Throne speech doesn’t provide the policy reset Ontario needs

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Appeared in the Toronto Sun, September 16, 2016

On Monday, Kathleen Wynne’s government delivered its speech from the throne. The address was widely anticipated, with many observers describing it as an opportunity for the government to “reset” its policy agenda.

Ontarians therefore might have hoped the throne speech would outline significant changes in the government’s policy approach and new strategies for addressing the major economic and fiscal challenges facing the province.

Instead, they got a generally superficial address that essentially confirmed the government’s continued commitment to the same failed approach has helped reduce the province to have-not status in confederation and caused its public debt to balloon.

Let’s start with the signature policy commitment of the throne speech, which was a promise to remove the HST from skyrocketing hydro bills. Ratepayers will welcome this relief, but it would have been more encouraging to see the government recognize its own role in contributing to the big run-up in electricity costs in the province and signal a more fundamental change in course.

One key reason for the high electricity prices in Ontario is the 2009 Green Energy Act (GEA) and the creation of high-cost feed-in-tariffs, which ensure the government purchases renewable power (wind and solar) at guaranteed rates above the market price. The predictable result is that Ontarians pay more for electricity than they otherwise would.

A “reset” of Ontario’s approach to electricity policy therefore would have been welcome if it involved a promise of a wholly new policy approach focused primarily on affordability and reliability. The Throne Speech, however, signaled no such change in direction and instead simply put a Band-Aid on a costly economic wound that was largely self-inflicted.

Indeed, the government shows no sign of abandoning its commitment to costly and ineffective “green” programs and remains committed to marching forward with its poorly designed cap-and-trade scheme.  These facts make it hard to take the government’s profession of a newfound commitment to fighting high electricity prices seriously.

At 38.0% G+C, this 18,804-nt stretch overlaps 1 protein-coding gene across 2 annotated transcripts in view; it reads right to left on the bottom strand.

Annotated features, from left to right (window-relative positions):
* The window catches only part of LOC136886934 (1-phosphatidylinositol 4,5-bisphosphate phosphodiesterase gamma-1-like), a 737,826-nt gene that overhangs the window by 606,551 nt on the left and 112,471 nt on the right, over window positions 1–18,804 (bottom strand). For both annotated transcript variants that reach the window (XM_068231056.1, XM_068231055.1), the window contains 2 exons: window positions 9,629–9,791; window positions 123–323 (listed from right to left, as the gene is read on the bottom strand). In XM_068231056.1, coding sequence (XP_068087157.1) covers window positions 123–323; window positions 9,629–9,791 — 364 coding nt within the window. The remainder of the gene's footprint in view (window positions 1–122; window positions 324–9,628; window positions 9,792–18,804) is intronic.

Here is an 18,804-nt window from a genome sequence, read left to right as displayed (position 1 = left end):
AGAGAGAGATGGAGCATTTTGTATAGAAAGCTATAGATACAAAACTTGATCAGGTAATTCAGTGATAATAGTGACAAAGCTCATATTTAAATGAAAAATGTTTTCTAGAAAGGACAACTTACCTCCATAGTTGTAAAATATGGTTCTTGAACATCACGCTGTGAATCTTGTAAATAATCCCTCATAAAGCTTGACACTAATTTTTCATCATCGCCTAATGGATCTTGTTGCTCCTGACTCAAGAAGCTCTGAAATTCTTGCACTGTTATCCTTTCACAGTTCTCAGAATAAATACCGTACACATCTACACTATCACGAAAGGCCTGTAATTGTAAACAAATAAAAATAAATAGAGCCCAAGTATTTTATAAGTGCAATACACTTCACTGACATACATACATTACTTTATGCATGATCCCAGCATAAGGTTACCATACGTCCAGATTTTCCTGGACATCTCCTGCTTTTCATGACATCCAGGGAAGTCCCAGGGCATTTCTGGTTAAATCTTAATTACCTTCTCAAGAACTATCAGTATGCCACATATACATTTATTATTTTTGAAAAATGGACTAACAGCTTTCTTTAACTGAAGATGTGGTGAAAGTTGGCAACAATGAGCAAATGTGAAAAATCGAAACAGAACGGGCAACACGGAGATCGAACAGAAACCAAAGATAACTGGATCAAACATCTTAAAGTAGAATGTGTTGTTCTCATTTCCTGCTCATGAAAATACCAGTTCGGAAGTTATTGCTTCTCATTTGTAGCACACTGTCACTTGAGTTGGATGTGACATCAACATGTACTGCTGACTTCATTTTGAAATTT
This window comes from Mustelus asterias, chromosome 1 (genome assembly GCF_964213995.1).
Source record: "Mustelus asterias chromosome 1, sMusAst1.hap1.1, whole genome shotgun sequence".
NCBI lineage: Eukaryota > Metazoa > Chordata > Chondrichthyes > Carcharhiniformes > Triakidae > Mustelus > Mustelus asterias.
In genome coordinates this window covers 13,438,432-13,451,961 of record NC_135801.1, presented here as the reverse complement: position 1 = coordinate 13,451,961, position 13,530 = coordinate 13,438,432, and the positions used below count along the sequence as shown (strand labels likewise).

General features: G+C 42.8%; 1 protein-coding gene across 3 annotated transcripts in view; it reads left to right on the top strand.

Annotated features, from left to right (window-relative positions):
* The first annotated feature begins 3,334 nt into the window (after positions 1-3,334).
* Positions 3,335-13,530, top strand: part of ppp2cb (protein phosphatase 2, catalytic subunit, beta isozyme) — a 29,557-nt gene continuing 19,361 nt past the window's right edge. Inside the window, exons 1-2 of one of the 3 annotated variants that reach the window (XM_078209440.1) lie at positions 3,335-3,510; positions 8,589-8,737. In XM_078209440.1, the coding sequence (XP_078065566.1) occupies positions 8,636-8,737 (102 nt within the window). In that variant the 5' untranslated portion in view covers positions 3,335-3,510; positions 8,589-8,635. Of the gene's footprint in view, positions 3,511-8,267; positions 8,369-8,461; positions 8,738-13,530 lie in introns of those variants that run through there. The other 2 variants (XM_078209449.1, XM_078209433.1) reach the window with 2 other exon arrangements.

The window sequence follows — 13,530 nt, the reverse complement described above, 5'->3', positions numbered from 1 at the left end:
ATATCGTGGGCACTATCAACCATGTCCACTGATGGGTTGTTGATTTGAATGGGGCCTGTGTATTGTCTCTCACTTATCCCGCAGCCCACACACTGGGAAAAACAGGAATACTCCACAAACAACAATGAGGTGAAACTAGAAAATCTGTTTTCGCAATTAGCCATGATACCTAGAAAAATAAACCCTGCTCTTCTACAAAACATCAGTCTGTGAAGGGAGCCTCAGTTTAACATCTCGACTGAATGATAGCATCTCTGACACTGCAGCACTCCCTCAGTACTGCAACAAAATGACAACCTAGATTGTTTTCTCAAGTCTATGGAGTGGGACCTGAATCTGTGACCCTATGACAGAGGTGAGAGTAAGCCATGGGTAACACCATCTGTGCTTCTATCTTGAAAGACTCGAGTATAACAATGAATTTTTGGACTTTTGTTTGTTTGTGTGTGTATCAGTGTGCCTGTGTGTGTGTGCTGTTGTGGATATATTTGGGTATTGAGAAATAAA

Energy is not the only file in desperate need of a reset but did not get one. The government’s approach to public finances also needs an overhaul. The province is set to run its ninth consecutive multi-billion dollar deficit this year and, as a result, the province’s net debt load has approximately doubled since 2007.

The government’s own Financial Accountability Office has pointed out that the government has provided no detailed plan for how the government will achieve its stated goal of returning to pre-recession levels (in comparison to the size of the economy). In fact, the government’s current fiscal plan calls for billions of dollars in new debt in the years ahead.

The anticipated “reset” seemed to afford a perfect opportunity to finally deliver a long overdue plan to reform and reduce provincial spending. Instead, the government announced substantial new spending on social programs. Clearly, the government remains committed to the tax-and-spend approach to public finances that have created the fiscal mess.

The sad reality is Ontario’s economy has underperformed relative to its potential for more than a decade thanks largely to misguided policies from Queen’s Park. The need for a genuine policy re-set was clear. Unfortunately, what we got instead was an implicit promise of much more of the same.

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